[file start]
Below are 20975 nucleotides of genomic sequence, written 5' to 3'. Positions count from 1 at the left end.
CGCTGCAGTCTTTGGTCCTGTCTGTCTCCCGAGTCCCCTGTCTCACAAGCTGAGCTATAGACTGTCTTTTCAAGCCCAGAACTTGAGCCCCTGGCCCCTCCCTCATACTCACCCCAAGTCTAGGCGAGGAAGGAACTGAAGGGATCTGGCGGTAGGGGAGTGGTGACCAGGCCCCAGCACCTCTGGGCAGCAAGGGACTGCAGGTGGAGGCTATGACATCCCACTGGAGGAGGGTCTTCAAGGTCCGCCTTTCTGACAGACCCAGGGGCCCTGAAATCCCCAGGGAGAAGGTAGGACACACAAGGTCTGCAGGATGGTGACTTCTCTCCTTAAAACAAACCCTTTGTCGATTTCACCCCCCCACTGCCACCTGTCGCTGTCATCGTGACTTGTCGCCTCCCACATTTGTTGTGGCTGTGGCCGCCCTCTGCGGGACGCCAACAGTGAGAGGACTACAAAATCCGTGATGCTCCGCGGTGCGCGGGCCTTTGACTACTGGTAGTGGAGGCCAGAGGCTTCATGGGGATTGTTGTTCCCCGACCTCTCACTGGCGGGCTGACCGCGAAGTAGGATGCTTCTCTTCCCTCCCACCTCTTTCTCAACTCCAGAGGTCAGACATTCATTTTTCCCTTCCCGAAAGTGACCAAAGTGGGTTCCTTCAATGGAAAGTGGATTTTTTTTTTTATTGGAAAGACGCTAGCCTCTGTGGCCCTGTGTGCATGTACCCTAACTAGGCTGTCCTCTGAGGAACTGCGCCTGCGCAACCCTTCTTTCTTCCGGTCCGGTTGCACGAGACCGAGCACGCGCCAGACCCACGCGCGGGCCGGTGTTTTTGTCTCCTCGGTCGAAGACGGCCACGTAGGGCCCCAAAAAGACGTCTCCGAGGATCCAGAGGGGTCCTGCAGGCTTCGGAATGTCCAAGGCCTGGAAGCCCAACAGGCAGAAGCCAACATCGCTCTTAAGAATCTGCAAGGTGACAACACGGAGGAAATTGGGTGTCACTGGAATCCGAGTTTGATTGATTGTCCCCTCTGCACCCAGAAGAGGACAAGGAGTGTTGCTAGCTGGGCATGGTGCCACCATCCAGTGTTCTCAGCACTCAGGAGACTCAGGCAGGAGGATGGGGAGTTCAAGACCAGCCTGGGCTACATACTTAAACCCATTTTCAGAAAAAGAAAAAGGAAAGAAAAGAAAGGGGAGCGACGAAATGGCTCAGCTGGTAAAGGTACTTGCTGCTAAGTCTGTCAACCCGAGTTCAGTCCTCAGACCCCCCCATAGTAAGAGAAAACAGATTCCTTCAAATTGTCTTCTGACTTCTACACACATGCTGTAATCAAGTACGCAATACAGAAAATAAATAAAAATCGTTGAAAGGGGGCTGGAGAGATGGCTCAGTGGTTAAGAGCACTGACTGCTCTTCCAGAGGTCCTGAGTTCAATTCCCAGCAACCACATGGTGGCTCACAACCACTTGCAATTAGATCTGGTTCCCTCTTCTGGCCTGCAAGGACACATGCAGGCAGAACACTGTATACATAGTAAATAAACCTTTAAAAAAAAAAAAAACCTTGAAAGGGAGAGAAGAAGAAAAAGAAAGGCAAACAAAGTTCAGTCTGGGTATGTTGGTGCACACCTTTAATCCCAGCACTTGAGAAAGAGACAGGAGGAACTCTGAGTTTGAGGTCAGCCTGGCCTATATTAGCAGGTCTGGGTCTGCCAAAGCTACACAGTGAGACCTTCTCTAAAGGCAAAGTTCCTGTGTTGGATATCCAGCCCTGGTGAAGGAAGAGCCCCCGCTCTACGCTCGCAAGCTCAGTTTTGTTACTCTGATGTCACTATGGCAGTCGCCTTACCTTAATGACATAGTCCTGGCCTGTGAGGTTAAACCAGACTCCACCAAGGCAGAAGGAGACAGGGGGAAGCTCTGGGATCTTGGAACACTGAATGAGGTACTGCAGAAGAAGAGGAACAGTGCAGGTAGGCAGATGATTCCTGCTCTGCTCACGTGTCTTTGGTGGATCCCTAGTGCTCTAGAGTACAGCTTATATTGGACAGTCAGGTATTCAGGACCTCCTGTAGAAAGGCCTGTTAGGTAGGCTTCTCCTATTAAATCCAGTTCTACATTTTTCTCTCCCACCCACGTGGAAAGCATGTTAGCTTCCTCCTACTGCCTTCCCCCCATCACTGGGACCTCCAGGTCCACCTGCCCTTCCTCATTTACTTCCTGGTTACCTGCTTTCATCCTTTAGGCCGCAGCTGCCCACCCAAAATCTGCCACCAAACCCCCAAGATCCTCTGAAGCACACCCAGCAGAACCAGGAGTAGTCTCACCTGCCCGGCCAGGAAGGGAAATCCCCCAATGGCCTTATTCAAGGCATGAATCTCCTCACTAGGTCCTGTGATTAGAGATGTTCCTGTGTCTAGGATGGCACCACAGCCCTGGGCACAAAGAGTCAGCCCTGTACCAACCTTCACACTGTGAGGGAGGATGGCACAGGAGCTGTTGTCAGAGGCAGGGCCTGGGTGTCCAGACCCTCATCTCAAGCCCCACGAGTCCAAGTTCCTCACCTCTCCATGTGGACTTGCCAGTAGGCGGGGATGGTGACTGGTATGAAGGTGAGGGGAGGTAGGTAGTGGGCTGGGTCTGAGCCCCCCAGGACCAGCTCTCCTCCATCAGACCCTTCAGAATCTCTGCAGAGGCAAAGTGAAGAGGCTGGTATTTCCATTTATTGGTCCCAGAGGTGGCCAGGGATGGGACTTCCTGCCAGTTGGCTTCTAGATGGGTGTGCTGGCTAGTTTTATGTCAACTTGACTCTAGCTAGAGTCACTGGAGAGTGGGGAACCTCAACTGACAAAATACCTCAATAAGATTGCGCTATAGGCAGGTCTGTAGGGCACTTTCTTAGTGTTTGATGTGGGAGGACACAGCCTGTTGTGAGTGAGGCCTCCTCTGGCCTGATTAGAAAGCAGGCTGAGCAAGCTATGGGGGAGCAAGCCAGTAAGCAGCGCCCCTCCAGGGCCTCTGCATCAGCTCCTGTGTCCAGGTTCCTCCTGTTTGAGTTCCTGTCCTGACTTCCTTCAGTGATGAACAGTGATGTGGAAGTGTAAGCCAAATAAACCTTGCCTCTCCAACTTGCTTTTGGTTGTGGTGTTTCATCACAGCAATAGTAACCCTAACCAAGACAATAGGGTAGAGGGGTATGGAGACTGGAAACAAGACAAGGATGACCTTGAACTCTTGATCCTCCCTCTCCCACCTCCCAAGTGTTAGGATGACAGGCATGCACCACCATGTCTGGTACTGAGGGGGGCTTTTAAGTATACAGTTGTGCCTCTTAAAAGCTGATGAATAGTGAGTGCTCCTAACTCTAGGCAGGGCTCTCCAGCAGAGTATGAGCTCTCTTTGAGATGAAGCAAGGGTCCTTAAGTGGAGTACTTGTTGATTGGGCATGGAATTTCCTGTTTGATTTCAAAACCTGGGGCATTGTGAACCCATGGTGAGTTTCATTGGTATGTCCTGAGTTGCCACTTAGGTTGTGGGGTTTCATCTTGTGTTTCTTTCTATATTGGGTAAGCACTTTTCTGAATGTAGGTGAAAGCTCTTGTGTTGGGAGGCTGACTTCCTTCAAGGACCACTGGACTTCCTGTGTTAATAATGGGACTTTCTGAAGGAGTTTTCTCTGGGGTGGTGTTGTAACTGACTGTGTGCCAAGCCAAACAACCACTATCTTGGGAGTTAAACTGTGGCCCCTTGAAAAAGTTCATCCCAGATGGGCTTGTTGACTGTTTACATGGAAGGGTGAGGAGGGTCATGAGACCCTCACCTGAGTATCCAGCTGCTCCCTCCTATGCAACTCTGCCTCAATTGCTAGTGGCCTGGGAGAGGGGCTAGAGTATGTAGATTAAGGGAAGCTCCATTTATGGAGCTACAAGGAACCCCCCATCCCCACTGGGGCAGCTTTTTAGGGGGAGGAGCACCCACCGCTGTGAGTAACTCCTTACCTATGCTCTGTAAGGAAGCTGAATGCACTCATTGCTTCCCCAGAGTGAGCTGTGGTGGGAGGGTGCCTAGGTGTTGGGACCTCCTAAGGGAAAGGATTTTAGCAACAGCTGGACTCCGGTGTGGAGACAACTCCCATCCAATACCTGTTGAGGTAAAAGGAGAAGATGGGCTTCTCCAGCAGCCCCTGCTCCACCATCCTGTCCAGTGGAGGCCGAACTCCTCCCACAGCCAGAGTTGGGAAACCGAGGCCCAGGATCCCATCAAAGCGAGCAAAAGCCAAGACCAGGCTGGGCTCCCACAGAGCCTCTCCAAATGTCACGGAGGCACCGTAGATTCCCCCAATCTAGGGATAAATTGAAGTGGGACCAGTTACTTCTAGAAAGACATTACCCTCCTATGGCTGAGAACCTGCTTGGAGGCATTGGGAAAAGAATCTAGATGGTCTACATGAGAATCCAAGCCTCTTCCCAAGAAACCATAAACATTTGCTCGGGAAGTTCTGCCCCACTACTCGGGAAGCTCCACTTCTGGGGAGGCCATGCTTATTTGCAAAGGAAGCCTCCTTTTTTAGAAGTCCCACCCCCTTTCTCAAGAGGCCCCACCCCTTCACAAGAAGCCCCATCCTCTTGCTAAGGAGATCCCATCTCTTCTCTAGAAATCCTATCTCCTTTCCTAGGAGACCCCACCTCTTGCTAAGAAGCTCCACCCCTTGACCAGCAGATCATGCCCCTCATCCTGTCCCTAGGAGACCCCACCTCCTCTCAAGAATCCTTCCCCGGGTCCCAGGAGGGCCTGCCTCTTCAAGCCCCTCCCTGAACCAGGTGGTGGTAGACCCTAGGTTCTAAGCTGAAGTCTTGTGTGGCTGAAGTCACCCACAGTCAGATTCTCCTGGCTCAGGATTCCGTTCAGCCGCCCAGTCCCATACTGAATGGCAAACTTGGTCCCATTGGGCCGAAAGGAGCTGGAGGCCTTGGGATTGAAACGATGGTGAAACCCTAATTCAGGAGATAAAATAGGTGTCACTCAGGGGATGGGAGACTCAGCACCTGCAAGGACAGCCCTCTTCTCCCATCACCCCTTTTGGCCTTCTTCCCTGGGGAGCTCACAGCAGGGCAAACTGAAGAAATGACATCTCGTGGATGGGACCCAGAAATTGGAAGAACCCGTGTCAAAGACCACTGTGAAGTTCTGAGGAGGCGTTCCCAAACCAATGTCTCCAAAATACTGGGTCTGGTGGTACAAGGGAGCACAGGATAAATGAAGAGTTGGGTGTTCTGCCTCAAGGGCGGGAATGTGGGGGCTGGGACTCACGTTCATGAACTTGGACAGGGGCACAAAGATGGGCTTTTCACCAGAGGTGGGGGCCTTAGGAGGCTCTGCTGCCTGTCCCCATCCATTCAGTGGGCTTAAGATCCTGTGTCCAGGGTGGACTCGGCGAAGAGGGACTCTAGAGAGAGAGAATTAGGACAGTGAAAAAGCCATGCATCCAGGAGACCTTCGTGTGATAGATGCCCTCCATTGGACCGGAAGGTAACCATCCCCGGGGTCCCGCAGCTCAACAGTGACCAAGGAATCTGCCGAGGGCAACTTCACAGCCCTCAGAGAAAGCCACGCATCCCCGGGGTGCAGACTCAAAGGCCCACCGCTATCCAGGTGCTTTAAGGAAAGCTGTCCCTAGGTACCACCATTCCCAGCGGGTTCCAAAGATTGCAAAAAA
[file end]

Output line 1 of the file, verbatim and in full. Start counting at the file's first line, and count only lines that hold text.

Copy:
Below are 20975 nucleotides of genomic sequence, written 5' to 3'. Positions count from 1 at the left end.